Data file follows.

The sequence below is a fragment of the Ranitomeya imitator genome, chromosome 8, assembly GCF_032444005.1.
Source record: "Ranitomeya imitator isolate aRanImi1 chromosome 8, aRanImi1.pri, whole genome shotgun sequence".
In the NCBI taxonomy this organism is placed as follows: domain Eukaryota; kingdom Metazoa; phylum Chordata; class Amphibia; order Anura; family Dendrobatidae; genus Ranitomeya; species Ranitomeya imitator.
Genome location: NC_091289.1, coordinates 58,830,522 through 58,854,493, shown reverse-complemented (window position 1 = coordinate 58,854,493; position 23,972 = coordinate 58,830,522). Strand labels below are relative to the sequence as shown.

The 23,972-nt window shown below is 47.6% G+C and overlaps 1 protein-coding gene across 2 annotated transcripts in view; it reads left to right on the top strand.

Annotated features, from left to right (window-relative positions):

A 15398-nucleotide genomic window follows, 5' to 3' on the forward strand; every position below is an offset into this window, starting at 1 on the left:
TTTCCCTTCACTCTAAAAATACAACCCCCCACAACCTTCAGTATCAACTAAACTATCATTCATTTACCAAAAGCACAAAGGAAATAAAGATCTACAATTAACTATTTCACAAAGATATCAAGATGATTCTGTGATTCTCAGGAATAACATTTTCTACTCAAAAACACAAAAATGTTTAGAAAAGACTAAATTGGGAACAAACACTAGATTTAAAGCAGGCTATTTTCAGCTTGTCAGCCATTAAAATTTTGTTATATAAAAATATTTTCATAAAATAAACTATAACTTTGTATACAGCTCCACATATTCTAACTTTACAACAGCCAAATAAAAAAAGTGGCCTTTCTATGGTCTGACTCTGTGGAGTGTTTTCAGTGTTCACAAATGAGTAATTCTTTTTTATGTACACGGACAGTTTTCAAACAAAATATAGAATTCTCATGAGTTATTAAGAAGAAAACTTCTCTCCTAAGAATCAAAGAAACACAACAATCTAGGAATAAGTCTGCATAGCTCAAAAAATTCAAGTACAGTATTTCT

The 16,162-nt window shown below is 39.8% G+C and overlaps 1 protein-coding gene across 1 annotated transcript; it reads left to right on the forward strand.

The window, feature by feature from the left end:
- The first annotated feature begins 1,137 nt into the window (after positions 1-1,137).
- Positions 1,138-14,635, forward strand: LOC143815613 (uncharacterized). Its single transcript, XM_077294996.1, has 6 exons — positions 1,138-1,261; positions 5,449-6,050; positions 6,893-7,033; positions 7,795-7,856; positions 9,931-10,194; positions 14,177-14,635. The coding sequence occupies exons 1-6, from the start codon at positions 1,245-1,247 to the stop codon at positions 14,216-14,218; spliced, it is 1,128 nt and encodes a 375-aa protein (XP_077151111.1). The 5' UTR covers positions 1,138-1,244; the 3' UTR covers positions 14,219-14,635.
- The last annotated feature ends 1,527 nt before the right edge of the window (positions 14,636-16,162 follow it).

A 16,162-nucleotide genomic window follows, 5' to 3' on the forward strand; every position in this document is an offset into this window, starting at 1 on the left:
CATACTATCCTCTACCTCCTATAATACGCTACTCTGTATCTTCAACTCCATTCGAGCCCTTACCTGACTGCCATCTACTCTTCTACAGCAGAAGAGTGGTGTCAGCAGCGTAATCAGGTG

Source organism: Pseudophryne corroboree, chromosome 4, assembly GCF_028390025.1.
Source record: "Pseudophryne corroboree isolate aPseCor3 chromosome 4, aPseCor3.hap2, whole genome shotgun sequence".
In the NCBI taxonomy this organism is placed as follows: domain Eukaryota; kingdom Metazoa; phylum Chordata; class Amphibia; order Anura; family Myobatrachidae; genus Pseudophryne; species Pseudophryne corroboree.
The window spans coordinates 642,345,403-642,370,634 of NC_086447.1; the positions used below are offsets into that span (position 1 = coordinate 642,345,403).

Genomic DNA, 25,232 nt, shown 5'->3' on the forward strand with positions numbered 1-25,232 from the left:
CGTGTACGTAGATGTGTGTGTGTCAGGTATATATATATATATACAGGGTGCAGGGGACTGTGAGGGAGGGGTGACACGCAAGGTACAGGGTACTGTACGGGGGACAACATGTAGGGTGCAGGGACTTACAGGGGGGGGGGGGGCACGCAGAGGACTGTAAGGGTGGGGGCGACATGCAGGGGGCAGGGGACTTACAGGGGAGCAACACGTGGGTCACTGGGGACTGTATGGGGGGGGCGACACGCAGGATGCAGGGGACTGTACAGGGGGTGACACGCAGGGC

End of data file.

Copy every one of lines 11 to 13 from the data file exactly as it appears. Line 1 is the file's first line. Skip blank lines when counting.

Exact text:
- The first annotated feature begins 1,137 nt into the window (after positions 1-1,137).
- Positions 1,138-14,635, forward strand: LOC143815613 (uncharacterized). Its single transcript, XM_077294996.1, has 6 exons — positions 1,138-1,261; positions 5,449-6,050; positions 6,893-7,033; positions 7,795-7,856; positions 9,931-10,194; positions 14,177-14,635. The coding sequence occupies exons 1-6, from the start codon at positions 1,245-1,247 to the stop codon at positions 14,216-14,218; spliced, it is 1,128 nt and encodes a 375-aa protein (XP_077151111.1). The 5' UTR covers positions 1,138-1,244; the 3' UTR covers positions 14,219-14,635.
- The last annotated feature ends 1,527 nt before the right edge of the window (positions 14,636-16,162 follow it).